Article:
Миколаївський академічний художній драматичний театр

Ukrainian theater lives on in a bunker.


It is a place of escape, not just from the danger of near-daily death and destruction from Russian attacks, but also from the despair of nearly a year of war.

Here in the southern Ukrainian city of Mykolaiv, the show goes on — even if not in the 450-seat neo-classical performance hall above, where it’s too dangerous for large crowds to gather.

“Creative life does not stop,” says Artem Svystun.

He’s the director of the Mykolaiv Art Drama Theater. Before last February, Svystun says, “the official name of the theater was ‘Russian Academic Drama Theater.’ After the full-scale Russian invasion, we deleted the word ‘Russian.'”

And at one point, Russia came close to deleting the theater.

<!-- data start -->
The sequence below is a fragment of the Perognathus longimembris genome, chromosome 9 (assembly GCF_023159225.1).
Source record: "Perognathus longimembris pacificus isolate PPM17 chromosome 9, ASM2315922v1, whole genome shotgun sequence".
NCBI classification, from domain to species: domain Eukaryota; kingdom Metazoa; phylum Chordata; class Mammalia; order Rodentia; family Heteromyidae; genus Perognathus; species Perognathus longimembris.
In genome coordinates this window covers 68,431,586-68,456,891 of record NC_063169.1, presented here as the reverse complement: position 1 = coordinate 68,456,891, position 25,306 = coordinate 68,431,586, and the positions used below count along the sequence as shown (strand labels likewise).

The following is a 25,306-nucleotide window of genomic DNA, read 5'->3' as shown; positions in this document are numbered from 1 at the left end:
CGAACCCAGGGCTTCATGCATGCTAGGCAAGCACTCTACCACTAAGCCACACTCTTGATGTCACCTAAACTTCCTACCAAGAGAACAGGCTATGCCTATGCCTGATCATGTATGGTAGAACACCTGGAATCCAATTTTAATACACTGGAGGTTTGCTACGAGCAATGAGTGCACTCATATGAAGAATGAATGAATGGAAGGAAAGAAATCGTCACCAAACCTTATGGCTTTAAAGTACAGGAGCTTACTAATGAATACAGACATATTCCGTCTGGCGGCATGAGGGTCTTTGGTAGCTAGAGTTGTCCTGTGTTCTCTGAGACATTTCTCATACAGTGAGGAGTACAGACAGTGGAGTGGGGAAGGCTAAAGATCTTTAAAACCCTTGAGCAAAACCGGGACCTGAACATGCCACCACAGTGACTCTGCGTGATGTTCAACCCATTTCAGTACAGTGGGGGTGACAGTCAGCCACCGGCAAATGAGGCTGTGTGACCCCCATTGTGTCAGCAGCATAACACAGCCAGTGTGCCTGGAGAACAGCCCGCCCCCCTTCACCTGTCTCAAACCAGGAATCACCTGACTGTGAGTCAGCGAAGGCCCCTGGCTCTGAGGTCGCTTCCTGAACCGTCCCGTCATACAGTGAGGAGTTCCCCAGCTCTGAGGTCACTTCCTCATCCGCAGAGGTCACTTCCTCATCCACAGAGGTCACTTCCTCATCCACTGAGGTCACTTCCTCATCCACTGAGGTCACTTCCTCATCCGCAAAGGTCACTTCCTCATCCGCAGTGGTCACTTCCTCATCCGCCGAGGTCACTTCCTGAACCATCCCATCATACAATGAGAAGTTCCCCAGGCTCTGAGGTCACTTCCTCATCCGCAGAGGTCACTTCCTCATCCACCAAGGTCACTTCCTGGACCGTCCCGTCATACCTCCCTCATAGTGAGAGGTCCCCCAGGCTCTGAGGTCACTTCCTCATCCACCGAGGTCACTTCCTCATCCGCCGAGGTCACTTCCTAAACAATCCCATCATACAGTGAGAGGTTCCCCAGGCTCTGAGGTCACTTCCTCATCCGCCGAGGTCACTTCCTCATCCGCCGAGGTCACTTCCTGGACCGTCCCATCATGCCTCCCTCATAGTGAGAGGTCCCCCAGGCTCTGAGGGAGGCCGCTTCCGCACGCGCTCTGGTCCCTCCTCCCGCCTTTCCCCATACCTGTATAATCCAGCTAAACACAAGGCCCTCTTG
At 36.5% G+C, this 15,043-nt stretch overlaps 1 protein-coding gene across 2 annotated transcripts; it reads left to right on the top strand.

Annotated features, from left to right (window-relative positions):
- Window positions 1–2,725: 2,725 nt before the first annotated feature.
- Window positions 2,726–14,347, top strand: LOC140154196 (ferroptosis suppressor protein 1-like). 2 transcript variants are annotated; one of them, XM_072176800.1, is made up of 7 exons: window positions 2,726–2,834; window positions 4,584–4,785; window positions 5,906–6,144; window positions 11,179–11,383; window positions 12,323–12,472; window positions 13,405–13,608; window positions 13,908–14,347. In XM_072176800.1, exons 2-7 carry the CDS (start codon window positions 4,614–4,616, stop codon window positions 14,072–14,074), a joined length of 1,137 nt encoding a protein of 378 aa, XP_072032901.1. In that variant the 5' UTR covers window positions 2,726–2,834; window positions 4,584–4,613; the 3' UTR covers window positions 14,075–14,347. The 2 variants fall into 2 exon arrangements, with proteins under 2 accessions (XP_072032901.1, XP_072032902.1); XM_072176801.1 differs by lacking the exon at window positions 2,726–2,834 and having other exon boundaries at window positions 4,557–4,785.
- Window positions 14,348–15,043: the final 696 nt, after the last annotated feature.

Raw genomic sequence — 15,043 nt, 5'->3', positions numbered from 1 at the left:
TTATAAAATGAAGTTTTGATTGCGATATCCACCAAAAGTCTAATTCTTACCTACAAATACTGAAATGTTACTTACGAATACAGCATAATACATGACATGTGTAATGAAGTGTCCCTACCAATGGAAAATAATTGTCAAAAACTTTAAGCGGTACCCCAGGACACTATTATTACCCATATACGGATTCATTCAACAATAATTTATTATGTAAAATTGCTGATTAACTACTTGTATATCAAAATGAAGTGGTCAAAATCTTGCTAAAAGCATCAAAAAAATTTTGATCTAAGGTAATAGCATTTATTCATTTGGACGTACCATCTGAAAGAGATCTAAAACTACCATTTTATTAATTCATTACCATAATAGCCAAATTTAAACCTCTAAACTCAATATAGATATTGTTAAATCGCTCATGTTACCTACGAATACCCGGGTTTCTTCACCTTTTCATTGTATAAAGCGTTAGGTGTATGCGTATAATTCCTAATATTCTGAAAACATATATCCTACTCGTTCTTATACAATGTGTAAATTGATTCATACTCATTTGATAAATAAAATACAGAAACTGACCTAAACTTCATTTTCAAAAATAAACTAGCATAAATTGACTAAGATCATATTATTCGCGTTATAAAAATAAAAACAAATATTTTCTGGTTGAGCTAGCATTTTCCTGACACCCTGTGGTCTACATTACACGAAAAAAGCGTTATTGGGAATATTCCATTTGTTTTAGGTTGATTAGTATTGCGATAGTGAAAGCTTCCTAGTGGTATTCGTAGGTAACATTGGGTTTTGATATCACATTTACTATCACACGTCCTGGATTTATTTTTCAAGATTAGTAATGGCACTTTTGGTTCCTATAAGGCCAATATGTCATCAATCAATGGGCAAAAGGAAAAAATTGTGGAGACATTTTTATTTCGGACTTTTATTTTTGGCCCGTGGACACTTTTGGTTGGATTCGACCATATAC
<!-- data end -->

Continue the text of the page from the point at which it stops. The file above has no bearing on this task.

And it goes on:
A theater clock stopped ticking, just after midnight last September 22, when a Russian missile landed in the theater’s courtyard. Shrapnel from the missile is still lodged in a tree. An exterior wall took the brunt of the explosion, but, as Svystun shows us, the attack also caused massive damage inside.

Theater staff cleaned up and got back to work for eager audiences, still undeterred.

Because even if the venue may be different for the moment, that audience remains. While most of the prewar population of half a million fled the relentless shelling, an estimated 200,000 people remain in Mykolaiv.



лютий 2023

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